On Thu, 31 Oct 1996, Dave Washburn wrote:
> Hort developed his whole text-type system
> based on the principle "identity of error implies identity of
> origin," but I'm not sure that's a valid canon. How much "identity
> of error"? What is meant by "identity of origin?"
This is most definitely a valid canon when dealing with a stemmatic or
genealogical approach to the NT MSS. The amount of identity in error has
to be more than might occur by mere coincidence or accident (e.g. the very
few Armenian and Spanish Hebrew MS joint readings), and thus requires a
sufficient amount of data. "Identity of origin" is relative only to the
archetype of the MSS in question which possess the common errors.
The problem with Hort's use of this valid principle is that Hort virtually
turned the principle on its head and based his "genealogical" method on
the false (or "less-true" if one wants to be politically correct)
principle that "identity of _reading_ implies identity of origin". From
this, Hort moved his entire methodology into grouping MSS based upon
shared readings, regardless of whether such were genealogically-
significant "errors" or not (in fact, most of them were not).
By this shift, Hort was then able to reduce all MSS possessing a close
identity of reading into a single archetype, to be played off against
other single archetypes (i.e. neutral, Alexandrian, Western, Syrian [=
Byzantine]), and thus bypass all need for any _real_ genealogical research
from the first. His "evidence of groups" reflects precisely this shift
from "identity of error" as a basis for genealogical research into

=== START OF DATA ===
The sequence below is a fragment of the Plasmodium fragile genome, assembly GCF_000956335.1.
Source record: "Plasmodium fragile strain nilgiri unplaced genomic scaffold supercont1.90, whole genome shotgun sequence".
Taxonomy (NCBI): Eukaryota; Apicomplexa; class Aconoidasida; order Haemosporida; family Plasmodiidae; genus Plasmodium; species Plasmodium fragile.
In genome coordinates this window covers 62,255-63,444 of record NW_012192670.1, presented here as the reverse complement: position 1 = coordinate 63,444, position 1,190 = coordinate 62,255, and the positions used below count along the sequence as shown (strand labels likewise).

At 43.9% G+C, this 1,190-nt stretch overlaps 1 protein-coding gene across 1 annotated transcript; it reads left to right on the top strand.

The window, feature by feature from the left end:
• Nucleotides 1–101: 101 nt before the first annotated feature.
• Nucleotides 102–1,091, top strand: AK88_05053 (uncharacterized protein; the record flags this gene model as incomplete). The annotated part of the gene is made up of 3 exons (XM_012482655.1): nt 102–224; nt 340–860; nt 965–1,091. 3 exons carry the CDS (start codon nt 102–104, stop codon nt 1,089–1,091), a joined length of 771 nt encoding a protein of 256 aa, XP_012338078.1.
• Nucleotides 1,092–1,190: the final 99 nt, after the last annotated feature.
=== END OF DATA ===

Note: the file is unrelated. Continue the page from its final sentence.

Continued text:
"identity of reading". The excuse of course could be easily rationalized:
if the original text only is genuine, then all non-original readings are
"errors"; however, this is most certainly _not_ what is intended by the
original stemmatic principle.
> It seems to me that what we need most in order to answer this
> question are some clear examples of direct descent and/or copying so
> that we can - at least for one period of the stream of transmission -
> examine the forces that were in action, i.e. how much change,
> correction by other mss., and all the rest. Without such clear
> examples, I'm not totally convinced that we can answer this question
> (though I remain hopeful that somehow we can).
Since we do have some MSS where direct descent is known to exist, as well
as the various family relationships where clear descent from a lost
exemplar is known, it should be fairly easy to compare collation data and
see what factors played a part in the alteration of texts away from the
parent exemplar. Much of my own theory derives from what I have seen in
the errors, corrections, and alterations in MSS in general as compared
with what appears in the various family collation data.
Maurice A. Robinson, Ph.D. Professor of Greek and New Testament
Southeastern Baptist Theological Seminary Wake Forest, North Carolina